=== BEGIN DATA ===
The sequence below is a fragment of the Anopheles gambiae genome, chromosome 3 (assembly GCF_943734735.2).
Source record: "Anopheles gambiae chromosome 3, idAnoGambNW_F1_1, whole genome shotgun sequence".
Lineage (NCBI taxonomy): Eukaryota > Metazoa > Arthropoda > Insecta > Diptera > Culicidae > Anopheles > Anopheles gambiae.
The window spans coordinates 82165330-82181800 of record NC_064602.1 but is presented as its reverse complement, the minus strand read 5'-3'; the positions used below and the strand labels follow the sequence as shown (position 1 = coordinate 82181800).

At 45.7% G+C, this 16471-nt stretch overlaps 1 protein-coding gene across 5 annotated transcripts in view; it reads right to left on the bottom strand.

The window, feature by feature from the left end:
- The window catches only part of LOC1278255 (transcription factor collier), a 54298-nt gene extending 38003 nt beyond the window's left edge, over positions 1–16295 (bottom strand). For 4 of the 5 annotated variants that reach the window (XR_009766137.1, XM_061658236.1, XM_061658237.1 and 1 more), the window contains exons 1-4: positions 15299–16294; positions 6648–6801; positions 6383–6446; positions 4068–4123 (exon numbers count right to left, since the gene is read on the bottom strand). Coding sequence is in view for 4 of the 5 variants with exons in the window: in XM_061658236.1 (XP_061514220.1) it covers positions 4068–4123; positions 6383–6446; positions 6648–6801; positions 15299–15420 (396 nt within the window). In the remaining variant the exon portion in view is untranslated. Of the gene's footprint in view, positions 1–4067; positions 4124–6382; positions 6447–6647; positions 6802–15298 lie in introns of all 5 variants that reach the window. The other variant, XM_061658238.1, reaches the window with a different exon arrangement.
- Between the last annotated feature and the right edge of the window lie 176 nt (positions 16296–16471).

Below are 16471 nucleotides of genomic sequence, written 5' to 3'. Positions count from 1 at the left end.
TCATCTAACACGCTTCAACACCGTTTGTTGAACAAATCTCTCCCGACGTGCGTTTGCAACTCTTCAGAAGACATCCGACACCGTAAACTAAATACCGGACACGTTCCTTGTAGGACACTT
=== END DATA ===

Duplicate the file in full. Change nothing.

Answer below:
The sequence below is a fragment of the Anopheles gambiae genome, chromosome 3 (assembly GCF_943734735.2).
Source record: "Anopheles gambiae chromosome 3, idAnoGambNW_F1_1, whole genome shotgun sequence".
Lineage (NCBI taxonomy): Eukaryota > Metazoa > Arthropoda > Insecta > Diptera > Culicidae > Anopheles > Anopheles gambiae.
The window spans coordinates 82165330-82181800 of record NC_064602.1 but is presented as its reverse complement, the minus strand read 5'-3'; the positions used below and the strand labels follow the sequence as shown (position 1 = coordinate 82181800).

At 45.7% G+C, this 16471-nt stretch overlaps 1 protein-coding gene across 5 annotated transcripts in view; it reads right to left on the bottom strand.

The window, feature by feature from the left end:
- The window catches only part of LOC1278255 (transcription factor collier), a 54298-nt gene extending 38003 nt beyond the window's left edge, over positions 1–16295 (bottom strand). For 4 of the 5 annotated variants that reach the window (XR_009766137.1, XM_061658236.1, XM_061658237.1 and 1 more), the window contains exons 1-4: positions 15299–16294; positions 6648–6801; positions 6383–6446; positions 4068–4123 (exon numbers count right to left, since the gene is read on the bottom strand). Coding sequence is in view for 4 of the 5 variants with exons in the window: in XM_061658236.1 (XP_061514220.1) it covers positions 4068–4123; positions 6383–6446; positions 6648–6801; positions 15299–15420 (396 nt within the window). In the remaining variant the exon portion in view is untranslated. Of the gene's footprint in view, positions 1–4067; positions 4124–6382; positions 6447–6647; positions 6802–15298 lie in introns of all 5 variants that reach the window. The other variant, XM_061658238.1, reaches the window with a different exon arrangement.
- Between the last annotated feature and the right edge of the window lie 176 nt (positions 16296–16471).

Below are 16471 nucleotides of genomic sequence, written 5' to 3'. Positions count from 1 at the left end.
TCATCTAACACGCTTCAACACCGTTTGTTGAACAAATCTCTCCCGACGTGCGTTTGCAACTCTTCAGAAGACATCCGACACCGTAAACTAAATACCGGACACGTTCCTTGTAGGACACTT